Home > Journals > WMBLR > Vol. 4 (2013) > Iss. 2 (2013)
William & Mary Business Law Review
Clashing Policies or Confusing Precedents: The "Gross Negligence" Exception to Consequential Damages Disclaimers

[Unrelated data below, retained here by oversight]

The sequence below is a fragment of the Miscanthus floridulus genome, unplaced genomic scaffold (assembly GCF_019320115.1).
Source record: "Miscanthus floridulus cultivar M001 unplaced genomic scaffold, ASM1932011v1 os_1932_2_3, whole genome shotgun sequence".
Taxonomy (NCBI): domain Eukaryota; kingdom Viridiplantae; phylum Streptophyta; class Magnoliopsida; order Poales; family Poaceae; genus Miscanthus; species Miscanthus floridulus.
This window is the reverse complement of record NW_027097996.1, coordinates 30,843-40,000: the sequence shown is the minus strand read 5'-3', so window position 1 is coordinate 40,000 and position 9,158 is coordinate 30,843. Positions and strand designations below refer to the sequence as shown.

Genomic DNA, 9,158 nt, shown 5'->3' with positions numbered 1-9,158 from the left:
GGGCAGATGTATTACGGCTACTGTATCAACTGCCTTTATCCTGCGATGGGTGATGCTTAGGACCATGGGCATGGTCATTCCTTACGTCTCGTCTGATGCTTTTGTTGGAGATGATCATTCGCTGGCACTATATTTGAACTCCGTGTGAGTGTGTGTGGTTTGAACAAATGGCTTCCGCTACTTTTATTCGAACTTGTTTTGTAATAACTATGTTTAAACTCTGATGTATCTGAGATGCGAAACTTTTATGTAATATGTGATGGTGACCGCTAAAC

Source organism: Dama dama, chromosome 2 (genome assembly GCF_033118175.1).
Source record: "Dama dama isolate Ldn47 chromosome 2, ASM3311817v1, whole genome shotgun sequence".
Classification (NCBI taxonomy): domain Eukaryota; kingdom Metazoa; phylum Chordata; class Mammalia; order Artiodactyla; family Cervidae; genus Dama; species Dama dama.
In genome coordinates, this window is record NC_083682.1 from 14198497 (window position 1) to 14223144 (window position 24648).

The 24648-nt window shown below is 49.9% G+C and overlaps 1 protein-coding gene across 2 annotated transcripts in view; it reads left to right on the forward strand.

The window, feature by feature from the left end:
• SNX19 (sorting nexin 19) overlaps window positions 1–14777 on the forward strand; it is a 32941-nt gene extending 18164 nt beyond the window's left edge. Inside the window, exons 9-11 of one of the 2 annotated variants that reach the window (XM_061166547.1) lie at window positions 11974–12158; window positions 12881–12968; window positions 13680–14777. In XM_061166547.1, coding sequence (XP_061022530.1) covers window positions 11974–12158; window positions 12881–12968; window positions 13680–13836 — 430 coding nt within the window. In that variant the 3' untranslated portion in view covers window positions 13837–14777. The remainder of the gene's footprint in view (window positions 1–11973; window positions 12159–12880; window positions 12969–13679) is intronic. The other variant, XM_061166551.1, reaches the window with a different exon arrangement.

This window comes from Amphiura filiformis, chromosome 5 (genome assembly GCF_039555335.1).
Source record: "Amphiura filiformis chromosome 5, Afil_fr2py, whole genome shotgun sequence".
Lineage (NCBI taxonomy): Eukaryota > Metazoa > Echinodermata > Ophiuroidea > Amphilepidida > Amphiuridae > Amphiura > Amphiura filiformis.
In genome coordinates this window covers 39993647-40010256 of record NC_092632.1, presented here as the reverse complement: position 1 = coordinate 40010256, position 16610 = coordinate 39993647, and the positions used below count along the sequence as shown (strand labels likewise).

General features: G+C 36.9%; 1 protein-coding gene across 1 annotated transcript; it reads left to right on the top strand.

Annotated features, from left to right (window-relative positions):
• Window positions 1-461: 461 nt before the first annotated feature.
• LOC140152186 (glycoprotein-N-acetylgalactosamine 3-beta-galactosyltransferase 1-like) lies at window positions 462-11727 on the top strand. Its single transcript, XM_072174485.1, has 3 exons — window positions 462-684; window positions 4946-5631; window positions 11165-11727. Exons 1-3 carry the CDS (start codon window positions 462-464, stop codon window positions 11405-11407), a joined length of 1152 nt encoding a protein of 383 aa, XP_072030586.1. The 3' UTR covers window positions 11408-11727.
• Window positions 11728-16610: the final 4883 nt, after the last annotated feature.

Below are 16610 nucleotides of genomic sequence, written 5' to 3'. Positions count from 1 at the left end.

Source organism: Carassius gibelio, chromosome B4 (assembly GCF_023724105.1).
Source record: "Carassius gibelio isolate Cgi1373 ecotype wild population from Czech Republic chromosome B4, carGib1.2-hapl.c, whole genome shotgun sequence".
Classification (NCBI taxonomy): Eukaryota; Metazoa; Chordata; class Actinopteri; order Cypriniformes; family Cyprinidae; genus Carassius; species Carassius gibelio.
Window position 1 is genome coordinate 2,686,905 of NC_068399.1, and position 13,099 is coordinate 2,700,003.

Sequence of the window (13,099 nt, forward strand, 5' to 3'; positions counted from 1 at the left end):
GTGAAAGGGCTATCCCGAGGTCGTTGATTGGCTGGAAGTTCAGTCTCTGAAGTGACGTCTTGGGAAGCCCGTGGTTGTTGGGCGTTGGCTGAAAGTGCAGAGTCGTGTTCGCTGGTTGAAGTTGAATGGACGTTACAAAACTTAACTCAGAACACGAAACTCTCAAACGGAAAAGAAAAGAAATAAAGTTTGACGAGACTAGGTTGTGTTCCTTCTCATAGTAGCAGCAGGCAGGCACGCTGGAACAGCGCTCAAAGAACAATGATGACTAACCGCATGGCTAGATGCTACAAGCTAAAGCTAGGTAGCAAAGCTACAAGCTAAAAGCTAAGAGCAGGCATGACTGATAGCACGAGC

Consequential damages can easily amount to millions of dollars. Commercial parties often disclaim consequential damages in their contracts. This Article posits that such disclaimers between commercial parties under the Uniform Commercial Code (UCC) should not be found unenforceable based on gross negligence. Article 2 of the UCC promotes the policy of freedom of contract. Consistent with that policy, section 2-719 of the UCC provides that contractual consequential damages disclaimers should be enforceable absent a finding of unconscionability. This Article analyzes the interplay among UCC section 2-719, “public policy” exceptions to enforcing limitations of liability, and the law of gross negligence. This Article concludes that but for those rare circumstances in which a commercial buyer may invoke unconscionability, courts should uphold consequential damages disclaimers absent a clear showing of willful misconduct. This standard provides a more discernible “bright-line” that comports with the general treatment of economic losses under the UCC.